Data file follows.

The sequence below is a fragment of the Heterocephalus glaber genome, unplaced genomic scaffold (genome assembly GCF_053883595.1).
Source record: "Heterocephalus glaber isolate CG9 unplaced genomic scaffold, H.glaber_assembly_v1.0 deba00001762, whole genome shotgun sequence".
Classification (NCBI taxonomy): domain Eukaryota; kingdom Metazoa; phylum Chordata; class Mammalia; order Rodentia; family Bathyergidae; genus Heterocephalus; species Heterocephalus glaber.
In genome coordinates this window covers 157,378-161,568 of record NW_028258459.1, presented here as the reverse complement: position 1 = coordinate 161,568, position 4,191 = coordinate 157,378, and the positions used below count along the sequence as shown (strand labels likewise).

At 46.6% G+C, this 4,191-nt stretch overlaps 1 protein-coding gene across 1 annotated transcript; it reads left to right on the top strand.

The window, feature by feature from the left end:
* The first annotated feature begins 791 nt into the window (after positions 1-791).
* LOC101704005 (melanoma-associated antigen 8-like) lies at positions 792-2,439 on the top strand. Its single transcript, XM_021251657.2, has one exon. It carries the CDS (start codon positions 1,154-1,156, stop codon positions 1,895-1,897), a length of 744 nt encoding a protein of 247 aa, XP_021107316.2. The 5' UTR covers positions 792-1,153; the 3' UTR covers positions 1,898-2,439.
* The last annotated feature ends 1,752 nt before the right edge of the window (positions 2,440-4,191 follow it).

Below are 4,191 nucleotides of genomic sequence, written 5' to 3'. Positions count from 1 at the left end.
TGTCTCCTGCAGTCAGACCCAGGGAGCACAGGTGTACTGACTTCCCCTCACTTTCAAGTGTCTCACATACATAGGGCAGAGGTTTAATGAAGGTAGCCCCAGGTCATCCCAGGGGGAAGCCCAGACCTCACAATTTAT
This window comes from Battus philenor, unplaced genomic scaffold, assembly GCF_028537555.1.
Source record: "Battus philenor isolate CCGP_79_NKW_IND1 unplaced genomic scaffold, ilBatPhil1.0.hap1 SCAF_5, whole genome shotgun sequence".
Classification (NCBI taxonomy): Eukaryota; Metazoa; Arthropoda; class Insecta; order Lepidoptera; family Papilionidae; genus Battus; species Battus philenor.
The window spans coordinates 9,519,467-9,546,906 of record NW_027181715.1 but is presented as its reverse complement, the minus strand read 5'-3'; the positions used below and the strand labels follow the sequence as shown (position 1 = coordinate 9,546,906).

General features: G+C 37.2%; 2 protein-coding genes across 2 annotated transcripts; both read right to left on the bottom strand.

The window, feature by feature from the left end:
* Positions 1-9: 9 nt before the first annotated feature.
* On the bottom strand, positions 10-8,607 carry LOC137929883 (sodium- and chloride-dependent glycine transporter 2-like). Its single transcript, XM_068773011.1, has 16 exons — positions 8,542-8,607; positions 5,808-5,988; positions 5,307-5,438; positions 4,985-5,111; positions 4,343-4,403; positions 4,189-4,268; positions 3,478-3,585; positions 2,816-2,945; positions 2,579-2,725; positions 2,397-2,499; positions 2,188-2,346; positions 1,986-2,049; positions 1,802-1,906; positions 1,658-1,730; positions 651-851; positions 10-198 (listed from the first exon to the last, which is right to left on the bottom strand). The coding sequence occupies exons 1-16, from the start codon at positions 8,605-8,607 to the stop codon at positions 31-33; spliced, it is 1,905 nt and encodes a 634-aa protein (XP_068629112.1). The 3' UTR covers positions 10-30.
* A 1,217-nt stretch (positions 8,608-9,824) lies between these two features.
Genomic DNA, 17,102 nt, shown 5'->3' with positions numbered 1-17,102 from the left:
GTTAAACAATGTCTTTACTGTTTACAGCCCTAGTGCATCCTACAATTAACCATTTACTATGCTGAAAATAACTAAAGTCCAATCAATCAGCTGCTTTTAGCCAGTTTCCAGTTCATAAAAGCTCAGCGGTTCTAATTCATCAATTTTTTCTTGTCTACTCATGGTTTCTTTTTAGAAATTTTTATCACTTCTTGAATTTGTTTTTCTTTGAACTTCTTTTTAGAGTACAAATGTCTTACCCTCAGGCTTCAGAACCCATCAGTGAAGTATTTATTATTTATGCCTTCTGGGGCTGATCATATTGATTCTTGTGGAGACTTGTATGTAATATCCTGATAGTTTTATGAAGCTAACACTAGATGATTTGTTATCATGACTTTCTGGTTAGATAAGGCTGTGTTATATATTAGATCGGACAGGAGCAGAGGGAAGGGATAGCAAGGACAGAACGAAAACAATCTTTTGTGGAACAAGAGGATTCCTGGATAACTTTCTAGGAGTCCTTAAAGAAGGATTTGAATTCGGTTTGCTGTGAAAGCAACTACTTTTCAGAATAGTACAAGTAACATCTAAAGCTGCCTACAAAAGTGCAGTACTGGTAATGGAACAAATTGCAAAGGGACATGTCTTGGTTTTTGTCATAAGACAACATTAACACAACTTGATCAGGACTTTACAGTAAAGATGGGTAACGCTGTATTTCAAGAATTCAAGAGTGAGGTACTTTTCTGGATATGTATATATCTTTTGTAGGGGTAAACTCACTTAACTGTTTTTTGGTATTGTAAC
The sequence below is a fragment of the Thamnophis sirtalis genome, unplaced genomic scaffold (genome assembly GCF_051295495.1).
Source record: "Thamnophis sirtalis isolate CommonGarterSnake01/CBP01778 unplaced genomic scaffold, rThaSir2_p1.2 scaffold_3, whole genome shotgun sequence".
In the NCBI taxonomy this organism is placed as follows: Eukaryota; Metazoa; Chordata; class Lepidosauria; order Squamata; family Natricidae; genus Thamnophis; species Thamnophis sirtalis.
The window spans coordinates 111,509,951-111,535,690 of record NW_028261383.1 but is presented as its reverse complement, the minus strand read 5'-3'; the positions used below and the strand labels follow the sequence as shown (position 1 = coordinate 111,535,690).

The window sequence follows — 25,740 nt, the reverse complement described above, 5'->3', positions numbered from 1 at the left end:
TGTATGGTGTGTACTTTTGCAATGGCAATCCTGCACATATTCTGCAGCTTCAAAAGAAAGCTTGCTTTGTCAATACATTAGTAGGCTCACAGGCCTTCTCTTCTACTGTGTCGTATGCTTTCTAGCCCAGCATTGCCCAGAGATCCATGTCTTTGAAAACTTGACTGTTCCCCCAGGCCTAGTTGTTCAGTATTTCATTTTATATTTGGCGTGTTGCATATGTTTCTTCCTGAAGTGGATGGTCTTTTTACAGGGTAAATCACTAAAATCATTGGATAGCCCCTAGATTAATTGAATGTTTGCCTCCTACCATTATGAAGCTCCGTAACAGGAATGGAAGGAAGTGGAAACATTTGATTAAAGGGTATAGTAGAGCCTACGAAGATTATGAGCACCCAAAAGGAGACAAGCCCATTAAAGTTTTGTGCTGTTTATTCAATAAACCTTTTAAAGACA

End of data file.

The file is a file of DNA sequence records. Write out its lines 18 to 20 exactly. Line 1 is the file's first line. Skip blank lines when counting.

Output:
* Positions 1-9: 9 nt before the first annotated feature.
* On the bottom strand, positions 10-8,607 carry LOC137929883 (sodium- and chloride-dependent glycine transporter 2-like). Its single transcript, XM_068773011.1, has 16 exons — positions 8,542-8,607; positions 5,808-5,988; positions 5,307-5,438; positions 4,985-5,111; positions 4,343-4,403; positions 4,189-4,268; positions 3,478-3,585; positions 2,816-2,945; positions 2,579-2,725; positions 2,397-2,499; positions 2,188-2,346; positions 1,986-2,049; positions 1,802-1,906; positions 1,658-1,730; positions 651-851; positions 10-198 (listed from the first exon to the last, which is right to left on the bottom strand). The coding sequence occupies exons 1-16, from the start codon at positions 8,605-8,607 to the stop codon at positions 31-33; spliced, it is 1,905 nt and encodes a 634-aa protein (XP_068629112.1). The 3' UTR covers positions 10-30.
* A 1,217-nt stretch (positions 8,608-9,824) lies between these two features.